Mr. S. entered on his charge at Branton, March 28, 1781. Here was the chief scene of his usefulness. Though Branton is only a small village, and the neighbourhood by no means popu. lous, he seldom preached, when the weather was fine, to less than 600 people ; some of whom came 8 or 10 miles. Here a large round of duties became incumbent on him, for which he was singularly qualified, and to which he devoted the whole of his time and talents. He was eminently fitted for a minister of the gospel, by education and much experience. Possessed of great natural abilities, having a retentive memory, sound judg ment, quick discernment, clear understanding, vast invention, and deep penetration :-- he was a man of raro and unaffected piety,

had an extensive knowledge of the human heart, -- and, above all, an unbounded desire to promote the glory of God and the salvation of sinners. He was a plain, bold, animated preacher ; had a 'most solemn and venerable appearance in the pulpit; a strong, clear voice, and could have been beard with ease a considerable distance. He constantly aimed at great plainness of speech, not fearing the face of man, - prossed the truths he de. livered bome to the conscience, and shunned not to declare the whole counsel of God.

His sentiments were strictly Calvinistic; but he loved all of every denomination who bore the image of Christ. He clearly understood the doctrines of grace, - their dependence on each other, and the inseparable union of privilege and duty in the plan of salvation; and he laboured zealously to make his congre. gation understand them also. Justification, through the imputed righteousness of Christ, was his favourite topic ; but, though he insisted particularly upon it, shewing that it is by grace alone a sinner can be saved, he as zealously enforced the necessity of sanctification, which he styled The Christian's Education for Heaven. His preaching tended wholly to exalt the Saviour and debase the sinner. He set forth the law in all its terrors, and shewed the impossibility of salvation by the works thereof; but he was not fond of that method which some affect,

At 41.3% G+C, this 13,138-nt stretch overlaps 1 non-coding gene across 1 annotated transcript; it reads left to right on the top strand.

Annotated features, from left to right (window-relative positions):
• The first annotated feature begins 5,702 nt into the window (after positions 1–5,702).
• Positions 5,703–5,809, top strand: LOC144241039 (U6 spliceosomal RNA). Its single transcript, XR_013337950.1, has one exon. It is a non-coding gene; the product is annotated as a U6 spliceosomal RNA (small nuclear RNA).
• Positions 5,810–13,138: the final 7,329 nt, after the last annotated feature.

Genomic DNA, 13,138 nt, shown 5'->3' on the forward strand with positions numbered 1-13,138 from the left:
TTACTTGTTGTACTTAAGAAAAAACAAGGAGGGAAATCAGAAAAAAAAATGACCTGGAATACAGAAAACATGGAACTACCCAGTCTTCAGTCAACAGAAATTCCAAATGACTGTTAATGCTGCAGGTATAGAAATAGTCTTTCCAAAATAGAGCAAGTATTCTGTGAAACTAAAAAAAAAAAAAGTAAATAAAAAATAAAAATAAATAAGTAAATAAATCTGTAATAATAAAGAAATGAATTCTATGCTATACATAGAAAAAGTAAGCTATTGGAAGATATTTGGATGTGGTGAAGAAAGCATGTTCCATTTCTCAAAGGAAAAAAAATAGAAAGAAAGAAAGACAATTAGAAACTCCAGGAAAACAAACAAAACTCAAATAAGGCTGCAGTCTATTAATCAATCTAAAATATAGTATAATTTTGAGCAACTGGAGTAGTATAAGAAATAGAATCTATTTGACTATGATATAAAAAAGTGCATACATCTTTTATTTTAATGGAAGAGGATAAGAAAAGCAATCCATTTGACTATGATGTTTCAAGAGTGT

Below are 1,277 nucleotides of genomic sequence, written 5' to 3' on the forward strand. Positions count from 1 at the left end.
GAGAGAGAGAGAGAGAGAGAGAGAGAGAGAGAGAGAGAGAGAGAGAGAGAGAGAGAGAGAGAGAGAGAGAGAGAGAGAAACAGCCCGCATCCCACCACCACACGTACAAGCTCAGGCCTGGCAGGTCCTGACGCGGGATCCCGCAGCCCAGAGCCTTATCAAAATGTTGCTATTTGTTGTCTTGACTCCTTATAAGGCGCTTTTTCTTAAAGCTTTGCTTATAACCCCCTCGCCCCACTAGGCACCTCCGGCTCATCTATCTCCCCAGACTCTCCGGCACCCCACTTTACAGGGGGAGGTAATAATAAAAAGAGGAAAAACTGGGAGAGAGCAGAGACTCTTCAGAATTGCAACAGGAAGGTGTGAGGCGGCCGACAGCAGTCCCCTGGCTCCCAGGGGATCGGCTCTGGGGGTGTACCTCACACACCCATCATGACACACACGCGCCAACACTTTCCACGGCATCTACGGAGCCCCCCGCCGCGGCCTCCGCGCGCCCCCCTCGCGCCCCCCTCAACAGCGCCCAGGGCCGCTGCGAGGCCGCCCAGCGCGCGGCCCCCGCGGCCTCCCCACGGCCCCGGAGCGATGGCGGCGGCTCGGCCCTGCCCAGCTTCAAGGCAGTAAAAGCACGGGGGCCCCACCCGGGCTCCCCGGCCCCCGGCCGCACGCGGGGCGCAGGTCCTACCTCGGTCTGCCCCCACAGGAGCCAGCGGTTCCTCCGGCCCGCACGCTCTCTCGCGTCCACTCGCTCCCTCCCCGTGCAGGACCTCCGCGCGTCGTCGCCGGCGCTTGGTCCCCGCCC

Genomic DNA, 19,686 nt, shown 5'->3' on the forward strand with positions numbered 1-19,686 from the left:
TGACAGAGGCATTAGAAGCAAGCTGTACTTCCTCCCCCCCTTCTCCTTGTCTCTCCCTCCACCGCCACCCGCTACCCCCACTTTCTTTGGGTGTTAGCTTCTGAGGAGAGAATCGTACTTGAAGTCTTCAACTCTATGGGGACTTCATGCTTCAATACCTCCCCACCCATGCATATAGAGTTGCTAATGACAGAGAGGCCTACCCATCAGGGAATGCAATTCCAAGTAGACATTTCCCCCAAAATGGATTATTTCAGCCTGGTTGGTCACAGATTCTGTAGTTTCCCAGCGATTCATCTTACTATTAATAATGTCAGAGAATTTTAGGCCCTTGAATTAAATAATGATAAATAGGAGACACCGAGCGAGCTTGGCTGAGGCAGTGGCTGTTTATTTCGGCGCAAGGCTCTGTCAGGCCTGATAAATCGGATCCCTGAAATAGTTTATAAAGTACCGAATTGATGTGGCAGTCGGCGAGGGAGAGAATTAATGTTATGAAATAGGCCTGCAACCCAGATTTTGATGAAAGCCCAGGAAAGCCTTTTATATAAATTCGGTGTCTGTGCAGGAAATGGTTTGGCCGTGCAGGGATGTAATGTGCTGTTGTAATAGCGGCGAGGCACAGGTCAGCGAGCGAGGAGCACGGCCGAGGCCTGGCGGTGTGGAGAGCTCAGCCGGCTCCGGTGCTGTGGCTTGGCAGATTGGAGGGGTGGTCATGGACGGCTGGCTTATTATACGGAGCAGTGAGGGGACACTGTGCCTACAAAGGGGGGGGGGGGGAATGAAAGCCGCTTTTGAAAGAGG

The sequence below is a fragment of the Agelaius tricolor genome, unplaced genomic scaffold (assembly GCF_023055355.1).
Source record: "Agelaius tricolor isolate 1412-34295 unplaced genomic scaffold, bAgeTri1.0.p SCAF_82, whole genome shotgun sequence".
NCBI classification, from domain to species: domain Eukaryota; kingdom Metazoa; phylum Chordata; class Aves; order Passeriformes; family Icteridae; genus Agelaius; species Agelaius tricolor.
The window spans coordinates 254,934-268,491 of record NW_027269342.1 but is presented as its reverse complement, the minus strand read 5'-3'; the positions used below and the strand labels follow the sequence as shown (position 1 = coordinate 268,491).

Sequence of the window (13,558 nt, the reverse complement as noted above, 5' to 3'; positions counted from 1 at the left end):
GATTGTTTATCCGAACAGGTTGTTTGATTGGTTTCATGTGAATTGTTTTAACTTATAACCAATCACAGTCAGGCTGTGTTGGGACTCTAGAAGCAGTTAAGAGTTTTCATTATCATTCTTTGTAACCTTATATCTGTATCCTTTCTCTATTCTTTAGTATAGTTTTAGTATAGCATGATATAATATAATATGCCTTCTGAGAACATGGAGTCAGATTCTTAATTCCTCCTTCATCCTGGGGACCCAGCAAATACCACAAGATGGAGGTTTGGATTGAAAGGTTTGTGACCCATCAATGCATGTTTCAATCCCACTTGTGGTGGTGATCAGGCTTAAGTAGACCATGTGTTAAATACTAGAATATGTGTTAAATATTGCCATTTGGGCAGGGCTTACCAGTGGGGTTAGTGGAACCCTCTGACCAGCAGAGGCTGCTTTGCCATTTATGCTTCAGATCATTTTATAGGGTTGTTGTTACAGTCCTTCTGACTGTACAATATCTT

to terrify people into religion! He thought the glad tidings of salvation better calculated for that purpose; and endeavoured to draw singers into the paths of boliness by kind and endearing persttasions.

He was peculiarly excellent in expounding the holy Scriptores. His thorough knowledge of the original languages, the great extent of his reading, and the peculiar delight with which he studied Universal History, gave him a remarkable insight into their true meaning ; and enabled him to set the most difficult passages in so clear a light, that the most illiterate of his audience were forcibly struck with their great importance *.

* While at Branton, he expounded St. John's Gospel, the Acts of the Apostles, the Epistles, and tne Revelation. He spent two summers in expounding the Book of Daniel ; and part of two winters in expounding the 119th Psalm. At a future period he began at the 120th Psalm, and went through the book to the end; he then expounded Genisis, and the first 20 chapters in Exodus; after that, he began St. Matthew's Gospel : the last chapter he explained was the 25 ih of that book. His lectures on Daniel and the Revelation were exceedingly interesting: he was ofte

ten earnestly solicjied to publisb the latter, but would bever conseut to it.